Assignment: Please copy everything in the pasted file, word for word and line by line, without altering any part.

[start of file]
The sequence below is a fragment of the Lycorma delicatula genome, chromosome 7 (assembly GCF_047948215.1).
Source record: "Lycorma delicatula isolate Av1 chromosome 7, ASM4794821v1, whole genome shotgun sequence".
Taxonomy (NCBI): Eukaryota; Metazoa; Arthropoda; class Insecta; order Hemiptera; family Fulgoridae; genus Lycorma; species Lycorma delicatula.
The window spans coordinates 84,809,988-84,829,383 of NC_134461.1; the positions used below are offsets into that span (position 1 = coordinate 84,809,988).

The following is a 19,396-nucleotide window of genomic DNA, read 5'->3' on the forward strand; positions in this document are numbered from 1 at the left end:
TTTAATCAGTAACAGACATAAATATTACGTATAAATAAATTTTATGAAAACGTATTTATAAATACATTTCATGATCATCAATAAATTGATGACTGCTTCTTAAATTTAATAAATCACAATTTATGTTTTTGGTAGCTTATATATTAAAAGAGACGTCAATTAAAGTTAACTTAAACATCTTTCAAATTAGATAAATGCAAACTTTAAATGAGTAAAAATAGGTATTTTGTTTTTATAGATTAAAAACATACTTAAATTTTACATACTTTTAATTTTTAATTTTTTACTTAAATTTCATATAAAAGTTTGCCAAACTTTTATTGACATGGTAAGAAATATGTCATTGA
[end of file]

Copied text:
The sequence below is a fragment of the Lycorma delicatula genome, chromosome 7 (assembly GCF_047948215.1).
Source record: "Lycorma delicatula isolate Av1 chromosome 7, ASM4794821v1, whole genome shotgun sequence".
Taxonomy (NCBI): Eukaryota; Metazoa; Arthropoda; class Insecta; order Hemiptera; family Fulgoridae; genus Lycorma; species Lycorma delicatula.
The window spans coordinates 84,809,988-84,829,383 of NC_134461.1; the positions used below are offsets into that span (position 1 = coordinate 84,809,988).

The following is a 19,396-nucleotide window of genomic DNA, read 5'->3' on the forward strand; positions in this document are numbered from 1 at the left end:
TTTAATCAGTAACAGACATAAATATTACGTATAAATAAATTTTATGAAAACGTATTTATAAATACATTTCATGATCATCAATAAATTGATGACTGCTTCTTAAATTTAATAAATCACAATTTATGTTTTTGGTAGCTTATATATTAAAAGAGACGTCAATTAAAGTTAACTTAAACATCTTTCAAATTAGATAAATGCAAACTTTAAATGAGTAAAAATAGGTATTTTGTTTTTATAGATTAAAAACATACTTAAATTTTACATACTTTTAATTTTTAATTTTTTACTTAAATTTCATATAAAAGTTTGCCAAACTTTTATTGACATGGTAAGAAATATGTCATTGA